# Introduction to Technology Introduction to Technology and Analysis

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```					Introduction to Technology
and Analysis
In depth class: SPH course 140.688

Bioinformatics MHS
– http://www.bioinformatics.jhsph.edu/mhs.html

Genome Café: SPH 3607

Software: http://www.bioconductor.org

http://www.biostat.jhsph.edu/~ririzarr/
rafa@jhu.edu
Top 10
1.    Plots, transformations
2.    Preprocessing
3.    Differential expression
4.    Annotation
5.    Gene Set Analysis
6.    Clustering
7.    Classiﬁcation
8.    Experimental Design
9.    Quality Control
10.   SNP and Tiling Arrays
The Technologies

Various platforms:
• Probes can be sequenced or cloned

•   Features can be high-density or
circles in a grid

•   One or two samples hybridized to
array
Sequenced (High density)
Before Labeling
Sample 1         Sample 2

Array 1           Array 2
Before Hybridization: One Channel

Sample 1            Sample 2

Array 1              Array 2
After Hybridization

Array 1          Array 2
Scanner Image

Array 1          Array 2
Quantiﬁcation

4   2         0   3   0   4        0    3

Array 1                   Array 2
Microarray Image
Two color

Courtesy of Broad Inst
Before Labeling: Two Channel
Sample 1             Sample 2

Array 1
Before Hybridization
Sample 1             Sample 2

Array 1
After Hybridization

Array 1
Scanner Image

Array 1
Quantiﬁcation

4,0   2,4       0,0   3,3

Array 1
Microarray Image
Differential Expression

This will be topic 3
Microarray Data
Why log?
Why logs?
• For better of worst, fold changes are the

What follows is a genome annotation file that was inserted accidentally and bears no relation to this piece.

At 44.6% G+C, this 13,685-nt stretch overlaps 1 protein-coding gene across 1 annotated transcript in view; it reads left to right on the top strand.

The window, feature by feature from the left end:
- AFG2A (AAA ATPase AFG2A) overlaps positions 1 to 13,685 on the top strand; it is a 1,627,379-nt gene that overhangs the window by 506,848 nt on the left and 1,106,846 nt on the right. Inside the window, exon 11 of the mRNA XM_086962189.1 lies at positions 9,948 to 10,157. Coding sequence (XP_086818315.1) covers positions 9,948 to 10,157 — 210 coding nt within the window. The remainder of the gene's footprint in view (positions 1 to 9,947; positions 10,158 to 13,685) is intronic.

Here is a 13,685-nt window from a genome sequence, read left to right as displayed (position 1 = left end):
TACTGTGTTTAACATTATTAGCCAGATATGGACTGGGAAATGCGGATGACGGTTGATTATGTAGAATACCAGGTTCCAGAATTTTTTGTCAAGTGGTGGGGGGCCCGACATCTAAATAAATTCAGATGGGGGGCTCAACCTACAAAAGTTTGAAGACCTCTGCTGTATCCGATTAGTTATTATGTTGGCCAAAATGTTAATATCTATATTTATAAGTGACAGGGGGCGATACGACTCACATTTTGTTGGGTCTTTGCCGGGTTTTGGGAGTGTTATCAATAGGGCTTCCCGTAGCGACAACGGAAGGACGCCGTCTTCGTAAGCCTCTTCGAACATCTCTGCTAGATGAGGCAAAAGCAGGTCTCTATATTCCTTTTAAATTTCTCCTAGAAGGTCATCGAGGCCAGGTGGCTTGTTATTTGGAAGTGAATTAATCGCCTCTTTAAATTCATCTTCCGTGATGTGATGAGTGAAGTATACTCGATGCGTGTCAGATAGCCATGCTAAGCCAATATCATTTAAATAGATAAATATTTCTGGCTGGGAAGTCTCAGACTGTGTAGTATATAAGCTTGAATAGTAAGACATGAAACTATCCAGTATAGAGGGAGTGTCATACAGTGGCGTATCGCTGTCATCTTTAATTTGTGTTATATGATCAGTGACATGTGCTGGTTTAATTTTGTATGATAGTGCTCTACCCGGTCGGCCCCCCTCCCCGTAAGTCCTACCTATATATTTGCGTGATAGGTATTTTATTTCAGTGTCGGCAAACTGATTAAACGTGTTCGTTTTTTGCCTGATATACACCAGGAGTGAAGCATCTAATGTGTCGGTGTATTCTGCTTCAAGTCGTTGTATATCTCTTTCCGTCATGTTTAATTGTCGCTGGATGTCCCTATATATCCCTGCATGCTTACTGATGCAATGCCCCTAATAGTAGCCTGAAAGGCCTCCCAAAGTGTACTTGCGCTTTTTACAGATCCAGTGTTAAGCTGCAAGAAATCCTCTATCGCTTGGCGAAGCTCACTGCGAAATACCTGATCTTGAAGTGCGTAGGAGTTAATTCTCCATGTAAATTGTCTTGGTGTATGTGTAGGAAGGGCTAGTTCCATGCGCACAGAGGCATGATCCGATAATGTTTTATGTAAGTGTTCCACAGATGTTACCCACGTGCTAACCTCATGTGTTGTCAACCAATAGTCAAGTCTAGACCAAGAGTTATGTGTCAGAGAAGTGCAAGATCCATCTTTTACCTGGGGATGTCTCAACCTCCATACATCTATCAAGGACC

preferred quantiﬁcation of differential
expression. Fold changes are basically ratios
• Biologist sometimes use the following weird
notation: -2 means 1/2, -3 means 1/3, etc…
Note there are no values between -1 and 1!
• Ratios are not symmetric around 1. This
makes it problematic to perform statistical
operations with ratios. We prefer logs
Why logs
• The intensity distribution has a fat right tail
• Log of ratios are symmetric around 0:
– Average of 1/10 and 10 is about 5
– Average of log(1/10) and 10 is 0
– Averaging ratios is almost always a bad idea!

Facts you must remember:
log(1) = 0
log(XY) = log(X) + log(Y)
log(Y/X) = log(Y) - log(X)
log(√ X) = 1/2 log(X)
The MA plots
Scatter Plot
A 45° rotation highlights a problem

This is referred to as MAplot
Quantifying differentially
expression
MA plot of average log ratios
Scatter Smooth
Should we consider
gene-speciﬁc variance?
How do we summarize?
• Seems that we should consider variance even
if not interested in inference

• The t-test is the most used summary of effect
size and within population variation
Another useful plot
• The volcano plot shows, for a particular
test, negative log p-value against the
effect size (M)
Remember these?
MA and volcano
Thank you!

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 views: 17 posted: 11/21/2008 language: English pages: 35
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